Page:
Construction of a Precast Segmental Bridge uses Strand Post-Tensioning Tendons

In the year 2000, 28,000 vehicles per day travelling on the Pennsylvania Turnpike crossed the Susquehanna River near Harrisburg. Since local traffic projections for the region anticipated that this traffic would double by the year 2020. Strengthening and expansion or replacement of the existing 55 year old bridge became necessary.

The bridge’s owner, The Pennsylvania Turnpike Commission, decided to build a new 6-lane bridge north of the existing bridge.

The new bridge consists of twin 1,800 m long by 17 m wide concrete box girder structures with typical span lengths of 45 m. Considering the required geometry and consistent multiple spans, the project was well suited for the precast segmental construction method. One major advantage of the use of precast elements is the much shorter construction time compared to alternative construction methods. In addition, the maintenance costs for precast concrete segmental bridges are significantly lower and the hollow box girders also offer additional space for utility lines.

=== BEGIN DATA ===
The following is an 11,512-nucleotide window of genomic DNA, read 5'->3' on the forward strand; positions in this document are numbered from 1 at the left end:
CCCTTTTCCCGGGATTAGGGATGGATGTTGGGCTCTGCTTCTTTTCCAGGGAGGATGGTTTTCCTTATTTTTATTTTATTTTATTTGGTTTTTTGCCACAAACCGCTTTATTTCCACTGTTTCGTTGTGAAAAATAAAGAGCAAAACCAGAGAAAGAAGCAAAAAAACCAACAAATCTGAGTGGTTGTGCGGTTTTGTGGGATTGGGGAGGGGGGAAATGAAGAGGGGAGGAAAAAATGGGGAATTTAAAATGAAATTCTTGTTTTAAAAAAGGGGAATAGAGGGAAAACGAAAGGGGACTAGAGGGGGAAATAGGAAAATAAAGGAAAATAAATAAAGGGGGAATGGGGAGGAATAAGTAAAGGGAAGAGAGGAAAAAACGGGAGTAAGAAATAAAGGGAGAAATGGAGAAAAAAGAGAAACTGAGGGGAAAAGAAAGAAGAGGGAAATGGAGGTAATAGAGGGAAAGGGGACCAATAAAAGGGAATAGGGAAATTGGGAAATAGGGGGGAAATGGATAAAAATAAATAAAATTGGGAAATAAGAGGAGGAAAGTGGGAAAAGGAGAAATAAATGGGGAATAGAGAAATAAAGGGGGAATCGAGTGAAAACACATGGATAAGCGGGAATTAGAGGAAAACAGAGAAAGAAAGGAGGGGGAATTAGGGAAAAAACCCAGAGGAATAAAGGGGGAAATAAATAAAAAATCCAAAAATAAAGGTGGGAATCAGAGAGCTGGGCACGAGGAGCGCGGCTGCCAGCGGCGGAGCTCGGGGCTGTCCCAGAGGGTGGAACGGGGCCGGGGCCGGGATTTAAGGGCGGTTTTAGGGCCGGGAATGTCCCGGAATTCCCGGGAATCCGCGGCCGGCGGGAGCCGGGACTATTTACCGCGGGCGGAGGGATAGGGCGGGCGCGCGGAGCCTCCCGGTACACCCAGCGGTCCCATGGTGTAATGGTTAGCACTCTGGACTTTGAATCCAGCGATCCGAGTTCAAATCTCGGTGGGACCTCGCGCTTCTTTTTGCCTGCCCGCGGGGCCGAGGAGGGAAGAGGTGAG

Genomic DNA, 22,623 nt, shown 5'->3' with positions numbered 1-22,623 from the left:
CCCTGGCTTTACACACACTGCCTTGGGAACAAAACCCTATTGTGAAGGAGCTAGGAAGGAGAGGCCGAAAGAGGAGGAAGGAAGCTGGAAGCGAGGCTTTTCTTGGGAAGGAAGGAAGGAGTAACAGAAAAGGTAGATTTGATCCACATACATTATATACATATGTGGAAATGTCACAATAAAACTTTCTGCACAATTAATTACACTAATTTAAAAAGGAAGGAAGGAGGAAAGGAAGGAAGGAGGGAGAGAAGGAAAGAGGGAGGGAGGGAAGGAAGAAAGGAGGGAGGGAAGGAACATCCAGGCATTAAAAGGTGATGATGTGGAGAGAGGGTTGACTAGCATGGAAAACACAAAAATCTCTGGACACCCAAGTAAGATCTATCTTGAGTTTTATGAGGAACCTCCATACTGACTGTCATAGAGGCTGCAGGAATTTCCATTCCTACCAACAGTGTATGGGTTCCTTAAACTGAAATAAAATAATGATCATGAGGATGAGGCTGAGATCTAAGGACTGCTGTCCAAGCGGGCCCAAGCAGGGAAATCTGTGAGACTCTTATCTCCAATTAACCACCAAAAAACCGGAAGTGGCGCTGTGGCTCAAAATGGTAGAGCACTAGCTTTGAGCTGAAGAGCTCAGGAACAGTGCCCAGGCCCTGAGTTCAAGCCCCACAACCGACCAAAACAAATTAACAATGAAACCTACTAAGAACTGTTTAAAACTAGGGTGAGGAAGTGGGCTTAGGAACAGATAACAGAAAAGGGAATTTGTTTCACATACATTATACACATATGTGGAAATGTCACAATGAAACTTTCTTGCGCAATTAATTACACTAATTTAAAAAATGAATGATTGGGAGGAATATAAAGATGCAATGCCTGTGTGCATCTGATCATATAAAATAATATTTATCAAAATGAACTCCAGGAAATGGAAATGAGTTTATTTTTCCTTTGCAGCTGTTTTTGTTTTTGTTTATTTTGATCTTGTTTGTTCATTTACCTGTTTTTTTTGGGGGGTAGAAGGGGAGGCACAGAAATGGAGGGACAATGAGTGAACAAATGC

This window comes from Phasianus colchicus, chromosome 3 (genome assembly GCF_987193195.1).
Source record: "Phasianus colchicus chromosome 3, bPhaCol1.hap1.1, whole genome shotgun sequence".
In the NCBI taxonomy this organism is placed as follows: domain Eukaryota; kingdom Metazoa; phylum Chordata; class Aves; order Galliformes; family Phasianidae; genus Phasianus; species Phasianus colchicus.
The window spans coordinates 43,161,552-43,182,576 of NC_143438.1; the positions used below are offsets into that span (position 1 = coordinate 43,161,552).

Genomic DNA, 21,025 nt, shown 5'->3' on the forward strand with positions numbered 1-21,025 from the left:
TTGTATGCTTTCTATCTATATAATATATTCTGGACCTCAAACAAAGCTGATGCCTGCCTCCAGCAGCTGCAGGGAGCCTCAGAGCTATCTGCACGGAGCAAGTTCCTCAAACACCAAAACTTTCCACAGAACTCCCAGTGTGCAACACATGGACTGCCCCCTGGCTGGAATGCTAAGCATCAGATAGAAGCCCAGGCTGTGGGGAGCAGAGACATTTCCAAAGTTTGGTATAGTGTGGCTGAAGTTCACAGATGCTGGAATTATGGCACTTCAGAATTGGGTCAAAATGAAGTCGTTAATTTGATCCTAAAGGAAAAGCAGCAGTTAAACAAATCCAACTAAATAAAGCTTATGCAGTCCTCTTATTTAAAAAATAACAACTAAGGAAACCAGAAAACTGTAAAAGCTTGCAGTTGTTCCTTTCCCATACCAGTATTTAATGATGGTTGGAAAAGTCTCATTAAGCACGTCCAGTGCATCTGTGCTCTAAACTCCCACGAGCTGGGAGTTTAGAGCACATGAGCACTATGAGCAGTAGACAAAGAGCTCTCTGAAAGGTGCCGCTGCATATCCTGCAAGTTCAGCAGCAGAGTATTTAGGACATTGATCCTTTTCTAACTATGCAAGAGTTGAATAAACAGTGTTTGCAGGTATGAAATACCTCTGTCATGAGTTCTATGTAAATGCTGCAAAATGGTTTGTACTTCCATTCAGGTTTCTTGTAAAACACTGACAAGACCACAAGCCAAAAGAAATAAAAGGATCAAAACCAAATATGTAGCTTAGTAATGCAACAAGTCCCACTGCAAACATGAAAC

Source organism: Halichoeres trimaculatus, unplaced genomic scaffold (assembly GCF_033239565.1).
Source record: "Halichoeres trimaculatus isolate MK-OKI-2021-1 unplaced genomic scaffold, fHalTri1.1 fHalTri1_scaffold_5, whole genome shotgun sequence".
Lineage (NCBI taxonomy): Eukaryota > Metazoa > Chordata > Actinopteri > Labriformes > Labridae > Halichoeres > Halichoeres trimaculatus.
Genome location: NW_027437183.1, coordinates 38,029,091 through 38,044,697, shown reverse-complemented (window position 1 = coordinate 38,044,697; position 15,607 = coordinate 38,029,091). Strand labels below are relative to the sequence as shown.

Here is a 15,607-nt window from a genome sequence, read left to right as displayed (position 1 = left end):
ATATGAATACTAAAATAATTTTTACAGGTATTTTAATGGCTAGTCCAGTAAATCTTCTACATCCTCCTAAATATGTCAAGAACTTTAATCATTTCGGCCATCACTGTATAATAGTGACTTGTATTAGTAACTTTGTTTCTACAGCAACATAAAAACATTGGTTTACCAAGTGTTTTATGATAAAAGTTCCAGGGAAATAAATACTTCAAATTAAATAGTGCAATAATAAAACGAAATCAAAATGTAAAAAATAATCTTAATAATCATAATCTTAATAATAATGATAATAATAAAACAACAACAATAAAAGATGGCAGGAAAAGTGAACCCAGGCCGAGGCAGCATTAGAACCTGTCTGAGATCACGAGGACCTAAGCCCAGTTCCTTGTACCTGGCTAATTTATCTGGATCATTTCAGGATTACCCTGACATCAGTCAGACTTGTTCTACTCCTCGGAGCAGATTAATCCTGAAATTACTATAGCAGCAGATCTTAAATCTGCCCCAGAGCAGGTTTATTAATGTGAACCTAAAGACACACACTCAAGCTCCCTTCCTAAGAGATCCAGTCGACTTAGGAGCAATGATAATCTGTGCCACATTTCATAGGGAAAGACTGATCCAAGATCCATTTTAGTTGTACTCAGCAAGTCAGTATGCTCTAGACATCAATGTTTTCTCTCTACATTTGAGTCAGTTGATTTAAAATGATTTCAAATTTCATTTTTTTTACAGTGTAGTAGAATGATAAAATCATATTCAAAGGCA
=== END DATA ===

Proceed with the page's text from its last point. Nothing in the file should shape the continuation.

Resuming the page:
The precast prestressed concrete segments are supported by a total of 78 piers and two abutments. The bridge’s piers consist of two drilled concrete shafts, a solid concrete collar, a hollow concrete collar and a post-tensioned concrete pier cap.

To cast the 1,040 precast segments, each weighing up to 106 tons with a height of 2.5 m and a length of up to 4 m, the contractor set up a casting yard in close proximity to the bridge. In addition, the precast elements were prestressed in transverse direction in the casting yard. Prestressing of the precast concrete segments included installation and stressing of 4x0.6" DYWIDAG Strand Post-Tensioning Tendons anchored in the top slab. In addition, 4 m long 36 mm Ø Grade 150 DYWIDAG Post-Tensioning Bars were installed and stressed at the bottom of the individual elements.

The precast segments were trucked to the construction site for installation. Subsequently, the segments were hoisted onto an erection gantry by a crane, and each 45 m long span was pre-stressed with an average of 8 27x0.6" DYWIDAG External Strand Tendons.

Since construction work on this important project proceeded faster than scheduled, the new bridge was opened to traffic in the spring of 2007.


Pennsylvania Turnpike Commission, PA, USA

Joint Venture Edward Kraemer & Sons and G.A. & F.C. Wagman, Highspire, PA, USA

Figg Bridge Engineers, Inc., Tallahassee, FL, USA